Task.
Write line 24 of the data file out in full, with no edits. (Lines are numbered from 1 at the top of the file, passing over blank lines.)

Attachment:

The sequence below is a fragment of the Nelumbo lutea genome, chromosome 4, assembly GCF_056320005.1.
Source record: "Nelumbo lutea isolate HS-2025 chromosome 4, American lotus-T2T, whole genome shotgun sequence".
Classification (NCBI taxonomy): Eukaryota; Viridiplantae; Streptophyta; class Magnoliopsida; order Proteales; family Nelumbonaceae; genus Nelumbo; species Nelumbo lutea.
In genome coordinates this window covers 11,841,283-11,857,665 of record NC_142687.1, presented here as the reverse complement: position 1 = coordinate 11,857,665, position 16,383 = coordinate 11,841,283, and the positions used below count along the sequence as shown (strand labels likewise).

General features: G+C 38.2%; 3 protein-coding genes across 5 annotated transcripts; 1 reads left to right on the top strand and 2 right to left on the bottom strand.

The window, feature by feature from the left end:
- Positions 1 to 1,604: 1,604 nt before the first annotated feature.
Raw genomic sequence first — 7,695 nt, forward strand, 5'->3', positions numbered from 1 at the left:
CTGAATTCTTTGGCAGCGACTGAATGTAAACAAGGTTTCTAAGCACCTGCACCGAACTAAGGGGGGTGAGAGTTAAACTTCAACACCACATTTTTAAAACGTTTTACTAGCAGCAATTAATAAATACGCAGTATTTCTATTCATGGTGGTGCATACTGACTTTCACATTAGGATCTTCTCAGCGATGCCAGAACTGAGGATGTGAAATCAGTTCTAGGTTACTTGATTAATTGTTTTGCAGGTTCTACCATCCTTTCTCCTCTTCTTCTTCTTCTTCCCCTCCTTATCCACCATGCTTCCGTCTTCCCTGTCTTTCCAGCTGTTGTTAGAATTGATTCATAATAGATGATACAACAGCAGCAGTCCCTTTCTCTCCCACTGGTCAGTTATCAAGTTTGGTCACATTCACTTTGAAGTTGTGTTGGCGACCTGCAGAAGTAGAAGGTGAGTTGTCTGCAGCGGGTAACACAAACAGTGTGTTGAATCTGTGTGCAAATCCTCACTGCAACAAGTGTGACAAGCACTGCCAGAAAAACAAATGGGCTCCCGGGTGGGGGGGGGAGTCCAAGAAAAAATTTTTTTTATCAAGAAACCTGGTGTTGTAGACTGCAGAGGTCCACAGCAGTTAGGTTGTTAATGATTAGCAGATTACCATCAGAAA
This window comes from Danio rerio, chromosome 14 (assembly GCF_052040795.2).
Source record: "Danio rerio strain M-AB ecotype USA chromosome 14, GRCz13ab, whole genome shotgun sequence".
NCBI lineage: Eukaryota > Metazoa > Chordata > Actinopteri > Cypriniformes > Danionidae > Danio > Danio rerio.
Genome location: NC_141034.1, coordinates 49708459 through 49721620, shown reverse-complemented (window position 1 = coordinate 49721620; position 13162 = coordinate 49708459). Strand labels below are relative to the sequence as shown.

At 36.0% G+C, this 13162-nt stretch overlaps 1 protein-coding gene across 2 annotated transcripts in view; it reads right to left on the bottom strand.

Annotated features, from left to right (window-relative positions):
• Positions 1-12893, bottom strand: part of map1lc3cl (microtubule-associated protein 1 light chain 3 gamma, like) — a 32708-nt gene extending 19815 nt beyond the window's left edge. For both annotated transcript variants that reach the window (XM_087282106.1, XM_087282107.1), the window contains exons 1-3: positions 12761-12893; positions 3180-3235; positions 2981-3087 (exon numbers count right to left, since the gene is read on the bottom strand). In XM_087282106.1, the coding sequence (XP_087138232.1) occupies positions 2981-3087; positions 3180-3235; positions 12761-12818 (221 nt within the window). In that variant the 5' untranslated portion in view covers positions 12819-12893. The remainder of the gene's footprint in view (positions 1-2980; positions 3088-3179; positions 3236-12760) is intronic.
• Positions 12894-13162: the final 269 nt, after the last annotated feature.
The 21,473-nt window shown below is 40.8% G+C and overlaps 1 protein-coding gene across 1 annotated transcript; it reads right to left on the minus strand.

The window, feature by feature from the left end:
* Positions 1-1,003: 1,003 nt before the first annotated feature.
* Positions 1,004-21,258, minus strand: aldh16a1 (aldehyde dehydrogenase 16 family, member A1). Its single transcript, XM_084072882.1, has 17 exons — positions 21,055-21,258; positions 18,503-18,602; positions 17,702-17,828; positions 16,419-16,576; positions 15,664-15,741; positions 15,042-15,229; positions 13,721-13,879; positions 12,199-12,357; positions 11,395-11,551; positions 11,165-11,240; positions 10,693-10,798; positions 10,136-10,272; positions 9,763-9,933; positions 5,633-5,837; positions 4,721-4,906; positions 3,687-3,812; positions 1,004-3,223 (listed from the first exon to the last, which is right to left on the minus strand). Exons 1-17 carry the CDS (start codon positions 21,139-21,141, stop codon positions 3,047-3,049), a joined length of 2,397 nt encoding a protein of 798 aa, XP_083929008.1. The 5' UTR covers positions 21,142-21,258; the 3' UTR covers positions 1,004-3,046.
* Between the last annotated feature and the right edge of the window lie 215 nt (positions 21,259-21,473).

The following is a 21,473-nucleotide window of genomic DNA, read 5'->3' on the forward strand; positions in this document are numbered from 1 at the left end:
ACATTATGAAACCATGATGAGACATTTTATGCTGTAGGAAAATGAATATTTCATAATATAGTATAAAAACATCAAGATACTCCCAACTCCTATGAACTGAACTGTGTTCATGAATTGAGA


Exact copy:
ACATTATGAAACCATGATGAGACATTTTATGCTGTAGGAAAATGAATATTTCATAATATAGTATAAAAACATCAAGATACTCCCAACTCCTATGAACTGAACTGTGTTCATGAATTGAGA